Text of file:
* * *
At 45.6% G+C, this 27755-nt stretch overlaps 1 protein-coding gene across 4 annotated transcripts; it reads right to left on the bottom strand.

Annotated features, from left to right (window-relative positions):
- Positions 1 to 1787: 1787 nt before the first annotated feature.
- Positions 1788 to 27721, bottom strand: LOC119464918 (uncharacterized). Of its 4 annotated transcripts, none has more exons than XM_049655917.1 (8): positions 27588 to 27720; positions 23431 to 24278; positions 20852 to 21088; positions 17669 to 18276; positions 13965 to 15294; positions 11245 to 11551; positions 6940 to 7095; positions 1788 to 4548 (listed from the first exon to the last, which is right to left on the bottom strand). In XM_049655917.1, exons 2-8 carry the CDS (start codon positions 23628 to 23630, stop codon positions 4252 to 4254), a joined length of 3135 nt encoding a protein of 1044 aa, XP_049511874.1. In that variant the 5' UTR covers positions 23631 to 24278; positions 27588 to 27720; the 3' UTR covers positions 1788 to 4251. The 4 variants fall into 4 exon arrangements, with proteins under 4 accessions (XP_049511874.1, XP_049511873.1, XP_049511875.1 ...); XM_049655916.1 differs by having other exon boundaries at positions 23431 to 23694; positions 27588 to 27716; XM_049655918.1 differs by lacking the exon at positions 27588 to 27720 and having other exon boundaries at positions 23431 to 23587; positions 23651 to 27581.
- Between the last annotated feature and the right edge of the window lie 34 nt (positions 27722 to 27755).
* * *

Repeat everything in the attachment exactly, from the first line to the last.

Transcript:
At 45.6% G+C, this 27755-nt stretch overlaps 1 protein-coding gene across 4 annotated transcripts; it reads right to left on the bottom strand.

Annotated features, from left to right (window-relative positions):
- Positions 1 to 1787: 1787 nt before the first annotated feature.
- Positions 1788 to 27721, bottom strand: LOC119464918 (uncharacterized). Of its 4 annotated transcripts, none has more exons than XM_049655917.1 (8): positions 27588 to 27720; positions 23431 to 24278; positions 20852 to 21088; positions 17669 to 18276; positions 13965 to 15294; positions 11245 to 11551; positions 6940 to 7095; positions 1788 to 4548 (listed from the first exon to the last, which is right to left on the bottom strand). In XM_049655917.1, exons 2-8 carry the CDS (start codon positions 23628 to 23630, stop codon positions 4252 to 4254), a joined length of 3135 nt encoding a protein of 1044 aa, XP_049511874.1. In that variant the 5' UTR covers positions 23631 to 24278; positions 27588 to 27720; the 3' UTR covers positions 1788 to 4251. The 4 variants fall into 4 exon arrangements, with proteins under 4 accessions (XP_049511874.1, XP_049511873.1, XP_049511875.1 ...); XM_049655916.1 differs by having other exon boundaries at positions 23431 to 23694; positions 27588 to 27716; XM_049655918.1 differs by lacking the exon at positions 27588 to 27720 and having other exon boundaries at positions 23431 to 23587; positions 23651 to 27581.
- Between the last annotated feature and the right edge of the window lie 34 nt (positions 27722 to 27755).